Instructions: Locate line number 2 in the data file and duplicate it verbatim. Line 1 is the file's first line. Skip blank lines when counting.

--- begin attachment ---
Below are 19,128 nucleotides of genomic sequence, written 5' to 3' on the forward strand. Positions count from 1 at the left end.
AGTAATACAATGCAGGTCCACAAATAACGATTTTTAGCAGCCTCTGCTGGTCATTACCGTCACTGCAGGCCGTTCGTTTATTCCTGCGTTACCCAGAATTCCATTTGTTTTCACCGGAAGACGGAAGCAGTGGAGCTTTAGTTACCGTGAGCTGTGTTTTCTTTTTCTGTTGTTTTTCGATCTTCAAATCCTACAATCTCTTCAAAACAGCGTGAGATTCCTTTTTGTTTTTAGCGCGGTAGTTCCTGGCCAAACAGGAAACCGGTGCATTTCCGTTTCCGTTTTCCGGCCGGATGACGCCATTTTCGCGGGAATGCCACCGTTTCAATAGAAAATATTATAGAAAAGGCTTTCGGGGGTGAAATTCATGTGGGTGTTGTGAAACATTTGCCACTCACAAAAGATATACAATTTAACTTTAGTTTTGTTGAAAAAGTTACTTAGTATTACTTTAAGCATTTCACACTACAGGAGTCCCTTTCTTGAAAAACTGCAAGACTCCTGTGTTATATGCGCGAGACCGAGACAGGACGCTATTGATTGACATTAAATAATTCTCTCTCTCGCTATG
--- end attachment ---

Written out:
AGTAATACAATGCAGGTCCACAAATAACGATTTTTAGCAGCCTCTGCTGGTCATTACCGTCACTGCAGGCCGTTCGTTTATTCCTGCGTTACCCAGAATTCCATTTGTTTTCACCGGAAGACGGAAGCAGTGGAGCTTTAGTTACCGTGAGCTGTGTTTTCTTTTTCTGTTGTTTTTCGATCTTCAAATCCTACAATCTCTTCAAAACAGCGTGAGATTCCTTTTTGTTTTTAGCGCGGTAGTTCCTGGCCAAACAGGAAACCGGTGCATTTCCGTTTCCGTTTTCCGGCCGGATGACGCCATTTTCGCGGGAATGCCACCGTTTCAATAGAAAATATTATAGAAAAGGCTTTCGGGGGTGAAATTCATGTGGGTGTTGTGAAACATTTGCCACTCACAAAAGATATACAATTTAACTTTAGTTTTGTTGAAAAAGTTACTTAGTATTACTTTAAGCATTTCACACTACAGGAGTCCCTTTCTTGAAAAACTGCAAGACTCCTGTGTTATATGCGCGAGACCGAGACAGGACGCTATTGATTGACATTAAATAATTCTCTCTCTCGCTATG